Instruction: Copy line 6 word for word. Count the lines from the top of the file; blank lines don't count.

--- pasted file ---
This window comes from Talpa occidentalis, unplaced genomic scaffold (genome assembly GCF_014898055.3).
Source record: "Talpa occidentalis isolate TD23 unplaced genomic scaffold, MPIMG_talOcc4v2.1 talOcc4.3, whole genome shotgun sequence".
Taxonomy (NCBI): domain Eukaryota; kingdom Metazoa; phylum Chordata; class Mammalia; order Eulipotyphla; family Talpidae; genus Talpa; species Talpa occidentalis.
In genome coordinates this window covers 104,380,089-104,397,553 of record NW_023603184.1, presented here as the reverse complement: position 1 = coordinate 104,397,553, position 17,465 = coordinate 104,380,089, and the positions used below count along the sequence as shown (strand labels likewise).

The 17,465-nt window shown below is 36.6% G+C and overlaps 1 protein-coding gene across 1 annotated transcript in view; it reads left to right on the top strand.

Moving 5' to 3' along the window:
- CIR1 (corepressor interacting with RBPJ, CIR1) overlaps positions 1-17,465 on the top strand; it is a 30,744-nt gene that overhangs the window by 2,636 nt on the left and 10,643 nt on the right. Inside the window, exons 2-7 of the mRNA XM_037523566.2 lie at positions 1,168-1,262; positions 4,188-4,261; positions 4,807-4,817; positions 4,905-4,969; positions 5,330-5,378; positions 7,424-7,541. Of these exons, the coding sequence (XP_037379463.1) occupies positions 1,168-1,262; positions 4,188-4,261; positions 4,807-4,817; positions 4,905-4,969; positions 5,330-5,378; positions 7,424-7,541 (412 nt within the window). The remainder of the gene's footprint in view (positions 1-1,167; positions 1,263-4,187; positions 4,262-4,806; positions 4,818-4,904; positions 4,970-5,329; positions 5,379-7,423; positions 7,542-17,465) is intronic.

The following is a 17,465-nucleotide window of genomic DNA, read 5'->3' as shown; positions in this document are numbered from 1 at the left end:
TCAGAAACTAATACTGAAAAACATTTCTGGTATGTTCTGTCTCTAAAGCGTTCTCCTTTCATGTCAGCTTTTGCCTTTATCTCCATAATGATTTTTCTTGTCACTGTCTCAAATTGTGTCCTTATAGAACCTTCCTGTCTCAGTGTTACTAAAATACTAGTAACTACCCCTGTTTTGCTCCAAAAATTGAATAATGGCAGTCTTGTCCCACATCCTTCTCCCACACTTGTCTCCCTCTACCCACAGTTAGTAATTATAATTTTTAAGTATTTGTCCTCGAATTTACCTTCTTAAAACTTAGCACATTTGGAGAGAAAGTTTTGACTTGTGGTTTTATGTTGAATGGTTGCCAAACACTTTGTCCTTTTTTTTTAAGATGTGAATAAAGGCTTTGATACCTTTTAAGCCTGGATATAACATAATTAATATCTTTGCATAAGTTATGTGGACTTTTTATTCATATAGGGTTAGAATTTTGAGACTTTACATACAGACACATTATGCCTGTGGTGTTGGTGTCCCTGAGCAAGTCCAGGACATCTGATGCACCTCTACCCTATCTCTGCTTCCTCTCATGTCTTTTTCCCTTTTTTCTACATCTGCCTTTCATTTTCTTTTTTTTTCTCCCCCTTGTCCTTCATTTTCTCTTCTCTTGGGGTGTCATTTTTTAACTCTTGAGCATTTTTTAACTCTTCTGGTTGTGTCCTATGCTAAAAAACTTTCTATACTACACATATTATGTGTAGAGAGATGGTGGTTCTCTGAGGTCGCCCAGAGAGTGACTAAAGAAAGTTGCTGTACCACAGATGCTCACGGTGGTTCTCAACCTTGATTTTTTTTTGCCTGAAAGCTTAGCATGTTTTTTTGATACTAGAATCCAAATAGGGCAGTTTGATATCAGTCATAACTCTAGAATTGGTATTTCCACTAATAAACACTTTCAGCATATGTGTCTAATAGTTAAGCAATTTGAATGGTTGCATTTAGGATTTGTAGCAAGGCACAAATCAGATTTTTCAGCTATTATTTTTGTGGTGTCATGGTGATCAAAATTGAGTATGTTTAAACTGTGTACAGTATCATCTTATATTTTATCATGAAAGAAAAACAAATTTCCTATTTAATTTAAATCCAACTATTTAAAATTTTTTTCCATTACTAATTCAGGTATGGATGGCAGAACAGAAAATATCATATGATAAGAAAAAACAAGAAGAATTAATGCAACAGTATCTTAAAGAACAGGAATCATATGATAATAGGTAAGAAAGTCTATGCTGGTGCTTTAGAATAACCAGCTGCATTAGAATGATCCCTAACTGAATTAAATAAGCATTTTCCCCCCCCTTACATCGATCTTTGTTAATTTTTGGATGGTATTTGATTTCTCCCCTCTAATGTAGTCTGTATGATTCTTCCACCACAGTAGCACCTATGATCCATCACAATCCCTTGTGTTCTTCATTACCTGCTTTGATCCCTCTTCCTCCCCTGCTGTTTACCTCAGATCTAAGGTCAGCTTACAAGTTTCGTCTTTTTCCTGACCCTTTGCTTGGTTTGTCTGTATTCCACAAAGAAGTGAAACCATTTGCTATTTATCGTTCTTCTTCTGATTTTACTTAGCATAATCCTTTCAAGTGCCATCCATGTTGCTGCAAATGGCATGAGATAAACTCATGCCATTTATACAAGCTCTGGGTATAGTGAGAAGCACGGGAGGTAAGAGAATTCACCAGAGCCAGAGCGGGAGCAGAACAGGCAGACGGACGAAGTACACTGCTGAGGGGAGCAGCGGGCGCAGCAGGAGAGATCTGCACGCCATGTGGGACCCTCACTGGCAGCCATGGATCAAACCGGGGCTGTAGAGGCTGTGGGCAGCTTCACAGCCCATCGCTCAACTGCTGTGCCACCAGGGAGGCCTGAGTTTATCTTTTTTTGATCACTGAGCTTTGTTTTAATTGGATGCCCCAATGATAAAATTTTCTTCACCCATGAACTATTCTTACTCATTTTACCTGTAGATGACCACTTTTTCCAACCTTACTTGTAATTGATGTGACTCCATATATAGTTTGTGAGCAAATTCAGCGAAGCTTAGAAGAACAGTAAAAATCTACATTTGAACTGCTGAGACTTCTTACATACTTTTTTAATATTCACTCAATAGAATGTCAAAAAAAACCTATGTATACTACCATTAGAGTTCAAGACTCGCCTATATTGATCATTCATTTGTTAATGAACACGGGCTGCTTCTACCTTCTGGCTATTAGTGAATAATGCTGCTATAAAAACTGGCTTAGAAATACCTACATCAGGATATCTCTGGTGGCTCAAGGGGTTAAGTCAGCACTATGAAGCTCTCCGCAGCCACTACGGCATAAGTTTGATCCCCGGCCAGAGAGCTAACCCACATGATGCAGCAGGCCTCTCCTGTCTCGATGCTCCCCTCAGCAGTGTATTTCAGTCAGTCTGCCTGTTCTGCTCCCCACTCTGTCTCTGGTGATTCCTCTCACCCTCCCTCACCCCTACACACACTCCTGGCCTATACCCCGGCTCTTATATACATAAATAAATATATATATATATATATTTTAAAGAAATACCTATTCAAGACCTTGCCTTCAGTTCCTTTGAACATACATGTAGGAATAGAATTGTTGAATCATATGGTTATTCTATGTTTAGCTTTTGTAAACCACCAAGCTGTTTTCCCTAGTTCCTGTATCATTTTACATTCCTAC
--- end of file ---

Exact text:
Moving 5' to 3' along the window: